Will there be delays when setting up the first Universal Credit rent payment?

Often new claimants of Universal Credit for rent payments will be coming from a job and will be able to support themselves in the first month or so using their final earnings payment. However, there is a process available for tenants to request a Universal Credit “new claim advance” to help them pay their rent if they can’t manage until their first monthly Universal Credit payment comes through.

Is my rent payment through Universal Credit guaranteed long-term and what if my tenant is defrauding the system?

As with job seekers allowance, Universal Credit requires out of work tenants to commit to  keep looking for work. So long as the tenant complies, or their low earnings remain the same, payments will be maintained. Payments would only stop with a significant change of circumstances, such  as starting a higher paid job. Job centres have work coaches to help their clients to maintain their claims.

Where benefit fraud is involved, landlords are not expected to pay back the housing element of Universal Credit unless they are in some way involved in the fraud.

What if my Universal Credit tenant goes into arrears?

If a tenant who pays you from their Universal Credit is having difficulty paying their rent, you can apply for a direct payment or rent arrears deduction. This is a new online service for landlords to request direct payments of rent or reclaim rent arrears. It replaces the existing UC47 process. Guidance on when to request a managed payment or rent arrears deduction, or both, from a tenant’s Universal Credit can be found in the Alternative Payments guide.

Selecting tenants on benefits

As a landlord it’s your responsibility or your agent’s to assess a tenant’s ability to afford the rent, whether on Universal Credit or not. As with renting to friends and family, it’s wise to do credit checks and take up references regardless of the type of tenant you rent your property to. In fact, given the discrimination laws it is important that all tenants are assessed in the same way as self funding tenants.

To avoid being accused of discrimination, you should have a standard tenancy application form and a standard set of questions that you ask of any tenant. Always keep these for future reference.

Will my buy-to-let mortgage or my landlord insurance be affected by renting to DSS tenants?

Most buy-to-let mortgages do not restrict who you can rent to. However, it’s worth checking with your mortgage lender first. 

Not all landlord insurance policies will provide cover regardless of the type of tenant you have. Total Landlord Insurance does and will not penalise you in any way for taking on Universal Credit tenants. However, it is always a good idea to check with your insurers.

You may be asked about the type of tenant you are considering and whether they are in work, and whether their Universal Credit will cover most of their rent. Some insurers may adjust the cost but it is unlikely they will refuse cover.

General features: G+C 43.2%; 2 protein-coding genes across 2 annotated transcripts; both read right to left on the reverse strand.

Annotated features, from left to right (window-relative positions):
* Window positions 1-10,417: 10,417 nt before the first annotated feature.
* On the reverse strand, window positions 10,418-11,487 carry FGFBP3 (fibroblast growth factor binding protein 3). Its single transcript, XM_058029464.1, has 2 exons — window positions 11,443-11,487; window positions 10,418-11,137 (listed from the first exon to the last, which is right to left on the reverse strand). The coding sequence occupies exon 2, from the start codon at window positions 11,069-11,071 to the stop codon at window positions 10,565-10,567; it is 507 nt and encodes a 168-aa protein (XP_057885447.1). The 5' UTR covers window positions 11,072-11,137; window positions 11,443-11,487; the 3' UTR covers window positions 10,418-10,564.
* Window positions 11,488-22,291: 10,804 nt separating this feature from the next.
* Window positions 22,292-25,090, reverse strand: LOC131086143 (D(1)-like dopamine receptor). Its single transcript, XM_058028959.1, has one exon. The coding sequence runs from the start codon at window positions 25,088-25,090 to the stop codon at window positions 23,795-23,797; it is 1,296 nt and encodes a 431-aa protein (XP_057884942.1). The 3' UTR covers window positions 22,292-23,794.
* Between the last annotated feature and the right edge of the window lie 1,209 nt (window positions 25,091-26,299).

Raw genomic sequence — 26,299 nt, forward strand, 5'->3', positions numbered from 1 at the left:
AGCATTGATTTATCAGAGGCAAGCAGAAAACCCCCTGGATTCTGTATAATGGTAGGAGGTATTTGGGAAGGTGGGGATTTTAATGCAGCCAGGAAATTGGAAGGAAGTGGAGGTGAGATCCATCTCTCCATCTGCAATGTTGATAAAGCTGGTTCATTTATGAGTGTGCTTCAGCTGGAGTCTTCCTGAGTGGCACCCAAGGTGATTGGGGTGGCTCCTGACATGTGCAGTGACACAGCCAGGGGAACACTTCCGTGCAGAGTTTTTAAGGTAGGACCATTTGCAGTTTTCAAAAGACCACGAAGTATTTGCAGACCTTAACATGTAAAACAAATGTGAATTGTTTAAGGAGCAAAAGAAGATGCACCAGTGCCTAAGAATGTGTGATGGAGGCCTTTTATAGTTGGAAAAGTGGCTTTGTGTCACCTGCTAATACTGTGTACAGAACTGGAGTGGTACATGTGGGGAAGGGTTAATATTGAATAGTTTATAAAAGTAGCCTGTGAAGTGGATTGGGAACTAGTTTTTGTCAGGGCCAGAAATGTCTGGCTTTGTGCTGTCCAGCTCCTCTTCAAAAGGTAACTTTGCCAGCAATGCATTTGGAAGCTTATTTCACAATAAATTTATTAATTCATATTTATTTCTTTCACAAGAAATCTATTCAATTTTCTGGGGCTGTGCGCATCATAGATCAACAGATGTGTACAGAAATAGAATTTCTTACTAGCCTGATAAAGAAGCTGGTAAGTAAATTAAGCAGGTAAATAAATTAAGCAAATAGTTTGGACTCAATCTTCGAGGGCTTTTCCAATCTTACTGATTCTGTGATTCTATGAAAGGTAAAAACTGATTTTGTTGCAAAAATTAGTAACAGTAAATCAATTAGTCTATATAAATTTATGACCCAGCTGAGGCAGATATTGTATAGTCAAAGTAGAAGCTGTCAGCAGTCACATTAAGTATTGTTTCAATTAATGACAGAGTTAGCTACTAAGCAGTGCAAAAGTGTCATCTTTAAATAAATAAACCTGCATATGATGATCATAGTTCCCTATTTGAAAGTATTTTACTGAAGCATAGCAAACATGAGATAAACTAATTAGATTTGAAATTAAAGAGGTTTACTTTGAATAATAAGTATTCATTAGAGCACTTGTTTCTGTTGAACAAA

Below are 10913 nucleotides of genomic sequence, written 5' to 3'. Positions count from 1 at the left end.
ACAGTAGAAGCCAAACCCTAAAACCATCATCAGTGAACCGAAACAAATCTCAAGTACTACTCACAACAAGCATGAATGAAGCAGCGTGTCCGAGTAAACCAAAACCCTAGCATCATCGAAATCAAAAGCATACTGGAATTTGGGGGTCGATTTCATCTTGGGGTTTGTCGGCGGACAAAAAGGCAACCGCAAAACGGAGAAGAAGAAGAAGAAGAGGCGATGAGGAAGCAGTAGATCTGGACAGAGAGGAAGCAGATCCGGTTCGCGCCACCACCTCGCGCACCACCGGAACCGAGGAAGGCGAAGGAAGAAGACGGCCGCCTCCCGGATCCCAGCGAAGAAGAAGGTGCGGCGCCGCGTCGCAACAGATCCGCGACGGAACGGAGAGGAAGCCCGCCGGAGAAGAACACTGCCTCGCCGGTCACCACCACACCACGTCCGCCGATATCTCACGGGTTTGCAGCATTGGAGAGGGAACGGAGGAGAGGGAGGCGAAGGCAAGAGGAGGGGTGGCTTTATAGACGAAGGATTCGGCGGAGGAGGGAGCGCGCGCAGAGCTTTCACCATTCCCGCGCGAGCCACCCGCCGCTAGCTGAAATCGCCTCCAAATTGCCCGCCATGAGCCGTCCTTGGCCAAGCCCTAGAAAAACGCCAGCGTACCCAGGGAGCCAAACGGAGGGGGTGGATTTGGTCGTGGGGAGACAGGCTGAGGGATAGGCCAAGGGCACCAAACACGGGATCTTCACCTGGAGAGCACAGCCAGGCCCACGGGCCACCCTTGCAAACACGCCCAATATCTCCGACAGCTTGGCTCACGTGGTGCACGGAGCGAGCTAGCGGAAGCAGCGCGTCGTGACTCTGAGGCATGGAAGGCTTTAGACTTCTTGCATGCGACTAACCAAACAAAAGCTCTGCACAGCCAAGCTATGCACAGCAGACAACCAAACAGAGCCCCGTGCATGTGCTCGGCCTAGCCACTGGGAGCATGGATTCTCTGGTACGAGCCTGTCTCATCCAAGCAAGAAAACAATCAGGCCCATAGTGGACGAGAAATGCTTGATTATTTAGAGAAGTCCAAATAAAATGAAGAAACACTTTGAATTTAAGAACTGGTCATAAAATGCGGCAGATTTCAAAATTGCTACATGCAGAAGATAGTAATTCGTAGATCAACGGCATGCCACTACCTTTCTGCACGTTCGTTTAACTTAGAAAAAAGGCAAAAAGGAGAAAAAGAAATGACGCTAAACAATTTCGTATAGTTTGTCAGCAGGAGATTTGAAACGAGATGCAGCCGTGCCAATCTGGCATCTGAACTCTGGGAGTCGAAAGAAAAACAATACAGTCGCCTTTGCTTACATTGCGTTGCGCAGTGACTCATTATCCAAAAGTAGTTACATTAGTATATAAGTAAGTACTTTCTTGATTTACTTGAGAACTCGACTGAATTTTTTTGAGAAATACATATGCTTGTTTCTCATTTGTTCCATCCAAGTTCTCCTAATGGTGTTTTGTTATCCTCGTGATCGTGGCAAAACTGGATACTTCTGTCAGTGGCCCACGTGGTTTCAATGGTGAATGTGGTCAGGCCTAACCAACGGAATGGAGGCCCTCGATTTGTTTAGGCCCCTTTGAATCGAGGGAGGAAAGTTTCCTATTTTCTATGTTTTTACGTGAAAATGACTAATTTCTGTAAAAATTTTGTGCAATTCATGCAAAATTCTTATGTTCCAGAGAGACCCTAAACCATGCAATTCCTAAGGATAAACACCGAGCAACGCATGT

If you’re concerned about your tenants’ ability to pay you may consider having a guarantor, usually a relative who is willing to take on the responsibility of guaranteeing their rent payments if they are in default. Read our article about guarantors for more information.

Rent guarantee insurance may be available, which covers rent payments if your tenant meets financial difficulties. Most good landlord insurance policies will cover legal expenses, with free professional advice and any fees related to legal proceedings, malicious and accidental damage.

How can I embrace the benefits of letting to tenants on Universal Credit?

To help make sure a tenancy with a tenant on Universal Credit is successful, you should become familiar with the rules around housing benefit or Universal Credit by reading the Universal Credit and rented housing guide for landlords. It’s important you understand how the process works and the payment cycle. As mentioned, local councils pay tenants housing benefit two weekly, four weekly or calendar monthly, whereas the Department of Work and Pensions (DWP) pays Universal Credit tenants monthly. Your tenancy agreement should match this cycle.

You can help the process along by advising your prospective tenant on how to negotiate the application form filling.

Generally, the information provided to the DWP by your prospective tenant is private and you cannot intervene in arrangements made between those two parties. 

However, you can do a lot to help your tenants with a housing benefit or Universal Credit claim if you have the necessary knowledge. Many tenants will be happy for you to assist with a claim and help them sort out the details with them. They may also be happy for you to set up direct payments together and will probably welcome your assistance.

Should landlords rent to ‘DSS tenants’?

You may worry about renting to “DSS tenants” but in reality many renters claiming benefits make excellent tenants. Landlords or their agents need to do the right background checks and have a reasonable knowledge of the rules surrounding housing benefit or the housing element of Universal Credit. You also need to check with your landlord insurance provider and mortgage company to make them aware of the type of tenant you are renting to.